A: To be honest, I’ve never really thought about the structure making it easier or harder to write. Dear Dragon is a non-traditional story in that it doesn’t have a conflict and rising tension explicitly defined. The story is more about the relationship between the characters – the human (George) and the dragon (Blaise) – and how it grows throughout the school year.
In many ways, it was like writing two intertwining stories in first person, one from each perspective. The main difference being the fact that when telling a story in first person, it’s usually intended to be read by some unknown reader – but in this case, each letter was intended to be read by another character in the story.
Question 4: You are an active Tweeter. Do you have a few Twitter tips for writers and illustrators that haven’t quite gotten the hang of it?
A: Twitter is like a giant cocktail party and everyone’s invited. You can jump into any conversation between anyone … or lurk in the corner and just listen in. You may get ignored, but you might make some new friends (or e-friends). Have fun with it! Share others’ good news and successes. Talk about books you love (and certainly tag the authors and illustrators). If you read articles or blogs that entertain or inspire you, share those (again, always tagging the creators). And always stay positive.
A: The sequel to Lady Pancake & Sir French Toast comes out on May 2. In The Case of the Stinky Stench, Inspector Croissant (Sir French Toast’s nephew) enlists LP & SFT to help determine the cause of a mysterious odor threatening to destroy the fridge. In all honesty, I kind of like this one better than the first. I wrote it before the first came out, but I had seen sketches and illustrations of Brendan Kearney’s world and just knowing what he could do inside the refrigerator gave me so much to play with when writing this one.
And in September, my first non-rhyming book will be released: It’s Not Jack and the Beanstalk. It’s about Jack … and the beanstalk, but Jack doesn’t want to climb the beanstalk (“There’s probably a giant up there!”). Or sell his cow (“Bessie’s my best friend.”). I think kids will really enjoy seeing Jack cause serious frustration with the storyteller.
Thank you for inviting me to be interviewed!
Josh Funk writes silly stories and somehow tricks people into publishing them as picture books – such as Lady Pancake & Sir French Toast and its upcoming sequel The Case of the Stinky Stench along with Pirasaurs!, Dear Dragon, It's Not Jack and the Beanstalk and more!
Josh is a board member of The Writers' Loft in Sherborn, MA and the co-coordinator of the 2017 New England Regional SCBWI Conference.
Josh grew up in New England and studied Computer Science in school. Today, he still lives in New England and when not writing Java code or Python scripts, he drinks Java coffee and writes picture book manuscripts.
Josh is terrible at writing bios, so please help fill in the blanks. Josh enjoys _______ during ________ and has always loved __________. He has played ____________ since age __ and his biggest fear in life is being eaten by a __________.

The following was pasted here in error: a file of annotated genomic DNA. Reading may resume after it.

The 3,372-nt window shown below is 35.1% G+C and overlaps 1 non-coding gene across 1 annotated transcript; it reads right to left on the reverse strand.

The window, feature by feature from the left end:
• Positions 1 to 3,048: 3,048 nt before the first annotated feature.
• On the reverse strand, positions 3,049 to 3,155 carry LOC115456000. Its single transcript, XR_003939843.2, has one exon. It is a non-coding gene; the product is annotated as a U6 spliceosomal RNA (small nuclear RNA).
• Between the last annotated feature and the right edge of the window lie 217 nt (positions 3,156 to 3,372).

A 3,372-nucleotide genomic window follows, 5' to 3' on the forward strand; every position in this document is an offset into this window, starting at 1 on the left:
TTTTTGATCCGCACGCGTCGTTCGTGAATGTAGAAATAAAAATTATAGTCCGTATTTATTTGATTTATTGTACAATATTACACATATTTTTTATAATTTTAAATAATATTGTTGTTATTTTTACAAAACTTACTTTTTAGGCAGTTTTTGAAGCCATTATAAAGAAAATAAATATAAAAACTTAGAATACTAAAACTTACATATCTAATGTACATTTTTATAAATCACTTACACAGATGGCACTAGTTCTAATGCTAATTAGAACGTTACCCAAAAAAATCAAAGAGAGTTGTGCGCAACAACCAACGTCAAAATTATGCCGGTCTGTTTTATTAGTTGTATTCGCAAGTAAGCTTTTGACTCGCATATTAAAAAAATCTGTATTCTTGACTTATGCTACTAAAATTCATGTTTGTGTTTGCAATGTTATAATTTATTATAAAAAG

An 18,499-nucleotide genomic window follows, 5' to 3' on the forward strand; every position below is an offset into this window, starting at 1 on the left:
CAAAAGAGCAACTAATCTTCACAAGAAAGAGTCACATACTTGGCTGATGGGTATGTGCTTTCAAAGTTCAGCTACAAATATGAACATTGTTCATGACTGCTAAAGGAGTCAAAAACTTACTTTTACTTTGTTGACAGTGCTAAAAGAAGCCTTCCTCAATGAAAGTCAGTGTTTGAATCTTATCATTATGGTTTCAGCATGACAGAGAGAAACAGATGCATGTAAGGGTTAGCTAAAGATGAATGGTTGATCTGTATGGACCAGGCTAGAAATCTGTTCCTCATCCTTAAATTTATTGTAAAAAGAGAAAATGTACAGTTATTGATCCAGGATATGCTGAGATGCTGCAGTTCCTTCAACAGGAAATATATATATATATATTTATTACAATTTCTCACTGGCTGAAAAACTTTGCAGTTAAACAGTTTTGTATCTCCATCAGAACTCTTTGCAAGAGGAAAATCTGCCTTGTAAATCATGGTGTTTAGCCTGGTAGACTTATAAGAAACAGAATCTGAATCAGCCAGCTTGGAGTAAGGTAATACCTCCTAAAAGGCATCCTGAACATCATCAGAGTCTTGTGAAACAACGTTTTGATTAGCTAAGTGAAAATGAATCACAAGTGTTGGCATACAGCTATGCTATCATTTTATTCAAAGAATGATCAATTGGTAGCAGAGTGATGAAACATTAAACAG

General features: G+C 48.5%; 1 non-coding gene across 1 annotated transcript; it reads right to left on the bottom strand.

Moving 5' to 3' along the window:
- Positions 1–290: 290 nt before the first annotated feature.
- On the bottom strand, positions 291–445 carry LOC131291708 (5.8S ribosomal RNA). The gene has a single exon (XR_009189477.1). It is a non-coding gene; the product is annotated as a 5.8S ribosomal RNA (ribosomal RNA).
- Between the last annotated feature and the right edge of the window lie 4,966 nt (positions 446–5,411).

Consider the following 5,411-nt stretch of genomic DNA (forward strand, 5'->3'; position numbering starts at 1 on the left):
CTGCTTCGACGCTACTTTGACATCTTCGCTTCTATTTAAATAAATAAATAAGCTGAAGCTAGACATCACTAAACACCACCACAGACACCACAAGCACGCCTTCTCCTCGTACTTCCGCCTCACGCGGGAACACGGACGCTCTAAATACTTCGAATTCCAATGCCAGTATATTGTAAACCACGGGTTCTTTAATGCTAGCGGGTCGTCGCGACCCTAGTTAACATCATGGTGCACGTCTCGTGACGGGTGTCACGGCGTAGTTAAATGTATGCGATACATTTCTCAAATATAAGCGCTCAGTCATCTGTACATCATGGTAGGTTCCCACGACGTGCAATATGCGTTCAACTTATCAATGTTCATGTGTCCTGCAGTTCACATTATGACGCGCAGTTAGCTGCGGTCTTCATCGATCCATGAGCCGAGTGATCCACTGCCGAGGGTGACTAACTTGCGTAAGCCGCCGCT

Posted on: May 1, 2016
Our regional picture book workshop with Award-winning Author Bonny Becker was a huge success. The daylong event was held at the Eastern Washington University downtown Spokane campus.
Throughout the morning, Bonny focused on picture book story structure, sharing information about beginnings, middles and ends that provided insight for both novice and experienced writers.
"I've been to lots of workshops on picture books," one writer said, "But Bonnie knows the nuances of the form. This was a terrific opportunity to work with a pro. And at a great price."
Bonnie talked about the importance of starting with an idea that is both simple and profound. Picture books are sometimes rejected because they are too slight, or too long and involved. Bonny offered quick critiques on the ideas shared by attendees.
After lunch, we spent 45 minutes writing, and then people rose to read what they had written. Bonny asked the room for feedback on the stories, and gave her own critiques as well. One attendee commented, "First time I’ve heard a workshop speaker provide real, tough feedback that leads to positive change."
Later in the afternoon Bonny passed out blank ‘dummies.’ Writers wrote, illustrators sketched, and everyone looked at how their story filled 32-pages.
One writer commented, "Making the book dummy helped me realize I don't need as much text as I thought."
Bonny received top marks in evaluations following the event, indicating Bonnie encouraged attendees at every level, as well as offering inside tips she has learned through her picture book career. One attendee said she learned, "It's possible for anyone (including me) to get published."
Bonny Becker is author of the best-selling Mouse and Bear picture books, including A Visitor for Bear, winner of the E.B. White Read Aloud Award and Amazon’s Picture Book of the Year, and The Christmas Crocodile, illustrated by David Small. She’s published 14 books for children.
The evening before the intensive, Bonny read bedtime stories to young and old at Auntie's Bookstore in Spokane.
If you missed the event, Auntie's has some of Bonny's autograghed books for sale.
Posted on: November 17, 2013
Attendees critiqued excerpts of published literature, worked on exercises in character, point of view and dialogue, and shared their work aloud.